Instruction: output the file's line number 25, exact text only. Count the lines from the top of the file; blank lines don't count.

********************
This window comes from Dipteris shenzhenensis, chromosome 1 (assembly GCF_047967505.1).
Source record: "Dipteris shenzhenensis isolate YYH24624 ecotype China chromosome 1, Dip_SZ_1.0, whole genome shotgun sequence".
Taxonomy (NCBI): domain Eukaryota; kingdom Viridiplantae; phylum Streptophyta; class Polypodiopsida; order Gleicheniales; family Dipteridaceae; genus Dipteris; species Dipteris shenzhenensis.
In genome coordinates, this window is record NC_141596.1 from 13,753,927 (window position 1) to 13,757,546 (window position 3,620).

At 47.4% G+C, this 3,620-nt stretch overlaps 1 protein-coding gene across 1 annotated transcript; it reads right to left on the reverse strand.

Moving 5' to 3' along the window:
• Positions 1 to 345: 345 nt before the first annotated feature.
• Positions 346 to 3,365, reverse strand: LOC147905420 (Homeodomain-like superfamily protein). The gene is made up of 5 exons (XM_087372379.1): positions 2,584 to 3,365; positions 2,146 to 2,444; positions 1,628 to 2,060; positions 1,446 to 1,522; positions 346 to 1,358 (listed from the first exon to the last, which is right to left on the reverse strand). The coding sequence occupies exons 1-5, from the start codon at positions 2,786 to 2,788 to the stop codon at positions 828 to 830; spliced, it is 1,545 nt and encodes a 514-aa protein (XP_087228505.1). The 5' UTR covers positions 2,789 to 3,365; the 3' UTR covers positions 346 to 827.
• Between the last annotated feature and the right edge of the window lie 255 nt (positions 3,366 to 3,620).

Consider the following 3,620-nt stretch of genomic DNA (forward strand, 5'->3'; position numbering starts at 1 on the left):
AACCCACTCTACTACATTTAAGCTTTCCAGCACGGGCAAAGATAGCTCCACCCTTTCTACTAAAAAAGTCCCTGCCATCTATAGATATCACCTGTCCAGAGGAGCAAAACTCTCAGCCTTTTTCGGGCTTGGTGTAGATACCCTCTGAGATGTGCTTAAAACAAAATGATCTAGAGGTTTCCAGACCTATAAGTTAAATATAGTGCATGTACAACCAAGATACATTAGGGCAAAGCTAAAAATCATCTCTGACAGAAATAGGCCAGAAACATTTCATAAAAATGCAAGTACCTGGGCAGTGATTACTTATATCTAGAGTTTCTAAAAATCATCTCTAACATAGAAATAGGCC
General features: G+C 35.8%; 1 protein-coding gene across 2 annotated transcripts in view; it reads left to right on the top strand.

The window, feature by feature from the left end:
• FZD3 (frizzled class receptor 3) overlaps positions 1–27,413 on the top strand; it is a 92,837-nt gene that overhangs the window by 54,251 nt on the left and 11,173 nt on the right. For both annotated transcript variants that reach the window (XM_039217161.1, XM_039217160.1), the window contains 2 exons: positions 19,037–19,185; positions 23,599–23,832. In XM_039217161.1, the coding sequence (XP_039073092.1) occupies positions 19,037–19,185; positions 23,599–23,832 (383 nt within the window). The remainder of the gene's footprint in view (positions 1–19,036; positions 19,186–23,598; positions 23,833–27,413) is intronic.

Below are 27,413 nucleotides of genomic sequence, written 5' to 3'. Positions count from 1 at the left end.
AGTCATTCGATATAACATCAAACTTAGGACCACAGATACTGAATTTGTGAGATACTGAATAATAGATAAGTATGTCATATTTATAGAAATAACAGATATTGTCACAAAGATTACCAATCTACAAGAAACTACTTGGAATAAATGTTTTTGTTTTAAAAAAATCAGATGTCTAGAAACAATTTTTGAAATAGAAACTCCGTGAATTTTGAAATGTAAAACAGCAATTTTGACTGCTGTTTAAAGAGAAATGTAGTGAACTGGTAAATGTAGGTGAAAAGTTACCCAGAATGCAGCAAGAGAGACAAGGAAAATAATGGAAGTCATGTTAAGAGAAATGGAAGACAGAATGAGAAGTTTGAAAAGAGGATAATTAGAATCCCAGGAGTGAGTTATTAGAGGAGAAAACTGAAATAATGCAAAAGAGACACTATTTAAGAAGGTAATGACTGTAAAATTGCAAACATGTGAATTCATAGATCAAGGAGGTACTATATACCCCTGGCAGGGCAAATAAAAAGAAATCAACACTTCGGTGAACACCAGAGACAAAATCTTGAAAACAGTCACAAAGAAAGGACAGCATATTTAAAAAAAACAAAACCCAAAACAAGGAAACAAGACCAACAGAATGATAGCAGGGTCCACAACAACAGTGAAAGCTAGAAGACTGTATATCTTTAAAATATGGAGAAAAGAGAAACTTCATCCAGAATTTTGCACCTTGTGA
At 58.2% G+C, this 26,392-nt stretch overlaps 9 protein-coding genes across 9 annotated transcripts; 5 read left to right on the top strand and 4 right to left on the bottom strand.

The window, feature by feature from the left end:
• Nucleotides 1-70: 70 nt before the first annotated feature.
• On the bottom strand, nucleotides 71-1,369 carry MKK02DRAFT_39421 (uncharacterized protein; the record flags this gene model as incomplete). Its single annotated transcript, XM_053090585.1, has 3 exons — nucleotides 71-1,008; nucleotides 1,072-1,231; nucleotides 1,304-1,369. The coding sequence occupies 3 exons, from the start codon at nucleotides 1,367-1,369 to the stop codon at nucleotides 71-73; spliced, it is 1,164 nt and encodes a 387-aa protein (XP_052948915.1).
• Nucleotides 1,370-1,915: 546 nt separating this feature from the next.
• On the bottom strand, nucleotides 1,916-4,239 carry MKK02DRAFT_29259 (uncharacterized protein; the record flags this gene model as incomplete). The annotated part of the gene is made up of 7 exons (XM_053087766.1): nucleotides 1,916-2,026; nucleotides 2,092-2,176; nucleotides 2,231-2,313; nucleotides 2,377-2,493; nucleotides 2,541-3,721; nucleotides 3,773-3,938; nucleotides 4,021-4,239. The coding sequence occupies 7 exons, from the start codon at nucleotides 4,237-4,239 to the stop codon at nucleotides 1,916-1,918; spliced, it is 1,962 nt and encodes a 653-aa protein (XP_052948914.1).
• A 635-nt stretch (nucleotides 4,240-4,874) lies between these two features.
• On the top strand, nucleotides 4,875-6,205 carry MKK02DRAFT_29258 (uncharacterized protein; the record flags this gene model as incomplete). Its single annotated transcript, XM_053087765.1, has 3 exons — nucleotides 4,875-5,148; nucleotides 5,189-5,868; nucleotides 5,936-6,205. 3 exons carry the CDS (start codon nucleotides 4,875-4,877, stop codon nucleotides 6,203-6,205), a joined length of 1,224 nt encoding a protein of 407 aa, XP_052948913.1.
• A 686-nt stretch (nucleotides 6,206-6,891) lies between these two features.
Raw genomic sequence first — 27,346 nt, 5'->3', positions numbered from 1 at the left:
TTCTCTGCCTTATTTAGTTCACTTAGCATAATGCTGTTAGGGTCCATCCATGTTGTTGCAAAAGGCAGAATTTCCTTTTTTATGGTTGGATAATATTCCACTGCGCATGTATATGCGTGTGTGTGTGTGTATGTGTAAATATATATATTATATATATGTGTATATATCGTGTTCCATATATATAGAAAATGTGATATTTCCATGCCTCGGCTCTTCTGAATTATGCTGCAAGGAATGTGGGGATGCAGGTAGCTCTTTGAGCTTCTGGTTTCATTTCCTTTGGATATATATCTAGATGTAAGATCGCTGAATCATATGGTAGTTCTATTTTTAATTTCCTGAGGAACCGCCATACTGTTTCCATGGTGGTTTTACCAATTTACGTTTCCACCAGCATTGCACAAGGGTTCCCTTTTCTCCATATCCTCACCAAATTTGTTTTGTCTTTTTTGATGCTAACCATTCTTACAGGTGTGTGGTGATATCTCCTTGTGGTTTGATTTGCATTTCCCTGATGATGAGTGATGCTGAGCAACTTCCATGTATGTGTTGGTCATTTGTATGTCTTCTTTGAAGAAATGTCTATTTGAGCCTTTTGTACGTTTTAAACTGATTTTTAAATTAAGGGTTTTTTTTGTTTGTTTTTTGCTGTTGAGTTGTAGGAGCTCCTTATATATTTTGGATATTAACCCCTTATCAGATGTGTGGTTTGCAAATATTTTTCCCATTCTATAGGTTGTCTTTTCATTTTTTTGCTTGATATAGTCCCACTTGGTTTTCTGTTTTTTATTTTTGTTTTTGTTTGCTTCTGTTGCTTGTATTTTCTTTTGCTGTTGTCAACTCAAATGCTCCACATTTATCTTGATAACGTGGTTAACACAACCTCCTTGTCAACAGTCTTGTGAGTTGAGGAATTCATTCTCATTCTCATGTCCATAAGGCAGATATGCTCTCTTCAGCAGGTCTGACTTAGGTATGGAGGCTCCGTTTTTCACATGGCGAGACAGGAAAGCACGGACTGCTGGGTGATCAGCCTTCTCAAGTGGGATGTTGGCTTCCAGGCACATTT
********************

• A 686-nt stretch (nucleotides 6,206-6,891) lies between these two features.